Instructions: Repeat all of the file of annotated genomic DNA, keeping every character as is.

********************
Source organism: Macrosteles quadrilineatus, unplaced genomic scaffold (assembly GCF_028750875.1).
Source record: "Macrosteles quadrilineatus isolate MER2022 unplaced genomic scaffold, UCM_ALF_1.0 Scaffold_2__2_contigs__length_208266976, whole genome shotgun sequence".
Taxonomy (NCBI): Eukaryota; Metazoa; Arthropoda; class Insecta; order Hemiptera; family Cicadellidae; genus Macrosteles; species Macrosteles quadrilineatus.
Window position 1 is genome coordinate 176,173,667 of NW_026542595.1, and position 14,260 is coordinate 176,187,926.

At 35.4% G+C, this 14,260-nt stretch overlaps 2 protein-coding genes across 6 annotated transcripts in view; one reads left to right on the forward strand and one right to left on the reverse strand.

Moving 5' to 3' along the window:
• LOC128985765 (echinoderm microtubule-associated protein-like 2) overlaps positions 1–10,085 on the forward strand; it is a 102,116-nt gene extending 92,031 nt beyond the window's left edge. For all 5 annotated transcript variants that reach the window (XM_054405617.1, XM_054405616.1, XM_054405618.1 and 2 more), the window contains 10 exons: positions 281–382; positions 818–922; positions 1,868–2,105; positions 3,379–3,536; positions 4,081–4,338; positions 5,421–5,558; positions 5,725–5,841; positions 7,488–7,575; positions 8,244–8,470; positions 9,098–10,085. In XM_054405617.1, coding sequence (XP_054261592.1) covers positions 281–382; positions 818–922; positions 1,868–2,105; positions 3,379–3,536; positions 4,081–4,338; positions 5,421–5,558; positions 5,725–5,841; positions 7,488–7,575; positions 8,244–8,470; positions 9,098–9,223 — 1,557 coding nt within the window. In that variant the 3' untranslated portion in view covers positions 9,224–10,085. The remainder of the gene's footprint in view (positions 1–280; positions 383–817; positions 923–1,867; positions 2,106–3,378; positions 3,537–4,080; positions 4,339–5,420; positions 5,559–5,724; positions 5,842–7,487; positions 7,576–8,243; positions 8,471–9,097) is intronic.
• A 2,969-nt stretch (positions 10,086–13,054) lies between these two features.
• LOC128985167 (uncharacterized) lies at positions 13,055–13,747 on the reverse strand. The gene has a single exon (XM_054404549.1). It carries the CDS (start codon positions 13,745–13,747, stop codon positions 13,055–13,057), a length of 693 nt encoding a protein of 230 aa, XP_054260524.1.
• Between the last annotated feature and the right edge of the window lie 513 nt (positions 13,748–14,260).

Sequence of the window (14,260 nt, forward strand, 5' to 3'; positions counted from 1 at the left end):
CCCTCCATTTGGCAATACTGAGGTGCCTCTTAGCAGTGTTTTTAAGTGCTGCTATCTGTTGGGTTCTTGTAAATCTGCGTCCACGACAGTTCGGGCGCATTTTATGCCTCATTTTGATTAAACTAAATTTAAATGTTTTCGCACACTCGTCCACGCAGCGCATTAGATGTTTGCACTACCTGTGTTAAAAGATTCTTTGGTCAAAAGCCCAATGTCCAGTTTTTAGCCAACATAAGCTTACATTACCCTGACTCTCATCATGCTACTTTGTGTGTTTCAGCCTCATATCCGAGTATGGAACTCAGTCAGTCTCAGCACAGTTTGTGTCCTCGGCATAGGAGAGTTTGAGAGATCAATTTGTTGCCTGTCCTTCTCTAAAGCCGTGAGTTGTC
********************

Source organism: Macrosteles quadrilineatus, unplaced genomic scaffold (assembly GCF_028750875.1).
Source record: "Macrosteles quadrilineatus isolate MER2022 unplaced genomic scaffold, UCM_ALF_1.0 Scaffold_2__2_contigs__length_208266976, whole genome shotgun sequence".
Taxonomy (NCBI): Eukaryota; Metazoa; Arthropoda; class Insecta; order Hemiptera; family Cicadellidae; genus Macrosteles; species Macrosteles quadrilineatus.
Window position 1 is genome coordinate 176,173,667 of NW_026542595.1, and position 14,260 is coordinate 176,187,926.

At 35.4% G+C, this 14,260-nt stretch overlaps 2 protein-coding genes across 6 annotated transcripts in view; one reads left to right on the forward strand and one right to left on the reverse strand.

Moving 5' to 3' along the window:
• LOC128985765 (echinoderm microtubule-associated protein-like 2) overlaps positions 1–10,085 on the forward strand; it is a 102,116-nt gene extending 92,031 nt beyond the window's left edge. For all 5 annotated transcript variants that reach the window (XM_054405617.1, XM_054405616.1, XM_054405618.1 and 2 more), the window contains 10 exons: positions 281–382; positions 818–922; positions 1,868–2,105; positions 3,379–3,536; positions 4,081–4,338; positions 5,421–5,558; positions 5,725–5,841; positions 7,488–7,575; positions 8,244–8,470; positions 9,098–10,085. In XM_054405617.1, coding sequence (XP_054261592.1) covers positions 281–382; positions 818–922; positions 1,868–2,105; positions 3,379–3,536; positions 4,081–4,338; positions 5,421–5,558; positions 5,725–5,841; positions 7,488–7,575; positions 8,244–8,470; positions 9,098–9,223 — 1,557 coding nt within the window. In that variant the 3' untranslated portion in view covers positions 9,224–10,085. The remainder of the gene's footprint in view (positions 1–280; positions 383–817; positions 923–1,867; positions 2,106–3,378; positions 3,537–4,080; positions 4,339–5,420; positions 5,559–5,724; positions 5,842–7,487; positions 7,576–8,243; positions 8,471–9,097) is intronic.
• A 2,969-nt stretch (positions 10,086–13,054) lies between these two features.
• LOC128985167 (uncharacterized) lies at positions 13,055–13,747 on the reverse strand. The gene has a single exon (XM_054404549.1). It carries the CDS (start codon positions 13,745–13,747, stop codon positions 13,055–13,057), a length of 693 nt encoding a protein of 230 aa, XP_054260524.1.
• Between the last annotated feature and the right edge of the window lie 513 nt (positions 13,748–14,260).

Sequence of the window (14,260 nt, forward strand, 5' to 3'; positions counted from 1 at the left end):
CCCTCCATTTGGCAATACTGAGGTGCCTCTTAGCAGTGTTTTTAAGTGCTGCTATCTGTTGGGTTCTTGTAAATCTGCGTCCACGACAGTTCGGGCGCATTTTATGCCTCATTTTGATTAAACTAAATTTAAATGTTTTCGCACACTCGTCCACGCAGCGCATTAGATGTTTGCACTACCTGTGTTAAAAGATTCTTTGGTCAAAAGCCCAATGTCCAGTTTTTAGCCAACATAAGCTTACATTACCCTGACTCTCATCATGCTACTTTGTGTGTTTCAGCCTCATATCCGAGTATGGAACTCAGTCAGTCTCAGCACAGTTTGTGTCCTCGGCATAGGAGAGTTTGAGAGATCAATTTGTTGCCTGTCCTTCTCTAAAGCCGTGAGTTGTC